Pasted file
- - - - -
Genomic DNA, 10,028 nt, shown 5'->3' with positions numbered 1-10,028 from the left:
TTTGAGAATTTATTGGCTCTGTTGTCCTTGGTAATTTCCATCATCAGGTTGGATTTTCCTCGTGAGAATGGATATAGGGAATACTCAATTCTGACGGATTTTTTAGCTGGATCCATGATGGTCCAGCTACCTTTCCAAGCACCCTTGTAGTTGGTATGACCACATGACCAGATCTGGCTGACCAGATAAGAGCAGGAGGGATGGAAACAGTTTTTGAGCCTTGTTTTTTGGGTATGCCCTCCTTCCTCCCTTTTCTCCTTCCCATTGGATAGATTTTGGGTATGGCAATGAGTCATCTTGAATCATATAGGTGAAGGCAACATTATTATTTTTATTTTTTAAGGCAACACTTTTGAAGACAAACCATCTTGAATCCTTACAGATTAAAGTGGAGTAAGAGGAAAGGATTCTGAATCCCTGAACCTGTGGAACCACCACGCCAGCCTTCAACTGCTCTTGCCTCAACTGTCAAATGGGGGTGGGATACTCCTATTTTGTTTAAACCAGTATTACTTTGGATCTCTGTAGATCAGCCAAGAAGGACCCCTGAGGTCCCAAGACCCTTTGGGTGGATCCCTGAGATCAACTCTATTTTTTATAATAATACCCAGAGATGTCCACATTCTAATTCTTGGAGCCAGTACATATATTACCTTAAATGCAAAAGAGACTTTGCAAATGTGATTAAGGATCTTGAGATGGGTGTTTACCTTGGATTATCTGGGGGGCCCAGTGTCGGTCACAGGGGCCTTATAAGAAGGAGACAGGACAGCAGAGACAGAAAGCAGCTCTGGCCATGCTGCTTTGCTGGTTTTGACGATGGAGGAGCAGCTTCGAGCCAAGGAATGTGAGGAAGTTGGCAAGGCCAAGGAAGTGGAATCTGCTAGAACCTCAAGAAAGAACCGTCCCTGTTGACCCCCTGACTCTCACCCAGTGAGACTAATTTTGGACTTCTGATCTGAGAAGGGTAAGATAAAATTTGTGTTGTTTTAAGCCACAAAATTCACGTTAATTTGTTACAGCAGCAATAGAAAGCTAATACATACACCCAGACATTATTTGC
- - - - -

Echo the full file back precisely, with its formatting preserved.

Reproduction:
Genomic DNA, 10,028 nt, shown 5'->3' with positions numbered 1-10,028 from the left:
TTTGAGAATTTATTGGCTCTGTTGTCCTTGGTAATTTCCATCATCAGGTTGGATTTTCCTCGTGAGAATGGATATAGGGAATACTCAATTCTGACGGATTTTTTAGCTGGATCCATGATGGTCCAGCTACCTTTCCAAGCACCCTTGTAGTTGGTATGACCACATGACCAGATCTGGCTGACCAGATAAGAGCAGGAGGGATGGAAACAGTTTTTGAGCCTTGTTTTTTGGGTATGCCCTCCTTCCTCCCTTTTCTCCTTCCCATTGGATAGATTTTGGGTATGGCAATGAGTCATCTTGAATCATATAGGTGAAGGCAACATTATTATTTTTATTTTTTAAGGCAACACTTTTGAAGACAAACCATCTTGAATCCTTACAGATTAAAGTGGAGTAAGAGGAAAGGATTCTGAATCCCTGAACCTGTGGAACCACCACGCCAGCCTTCAACTGCTCTTGCCTCAACTGTCAAATGGGGGTGGGATACTCCTATTTTGTTTAAACCAGTATTACTTTGGATCTCTGTAGATCAGCCAAGAAGGACCCCTGAGGTCCCAAGACCCTTTGGGTGGATCCCTGAGATCAACTCTATTTTTTATAATAATACCCAGAGATGTCCACATTCTAATTCTTGGAGCCAGTACATATATTACCTTAAATGCAAAAGAGACTTTGCAAATGTGATTAAGGATCTTGAGATGGGTGTTTACCTTGGATTATCTGGGGGGCCCAGTGTCGGTCACAGGGGCCTTATAAGAAGGAGACAGGACAGCAGAGACAGAAAGCAGCTCTGGCCATGCTGCTTTGCTGGTTTTGACGATGGAGGAGCAGCTTCGAGCCAAGGAATGTGAGGAAGTTGGCAAGGCCAAGGAAGTGGAATCTGCTAGAACCTCAAGAAAGAACCGTCCCTGTTGACCCCCTGACTCTCACCCAGTGAGACTAATTTTGGACTTCTGATCTGAGAAGGGTAAGATAAAATTTGTGTTGTTTTAAGCCACAAAATTCACGTTAATTTGTTACAGCAGCAATAGAAAGCTAATACATACACCCAGACATTATTTGC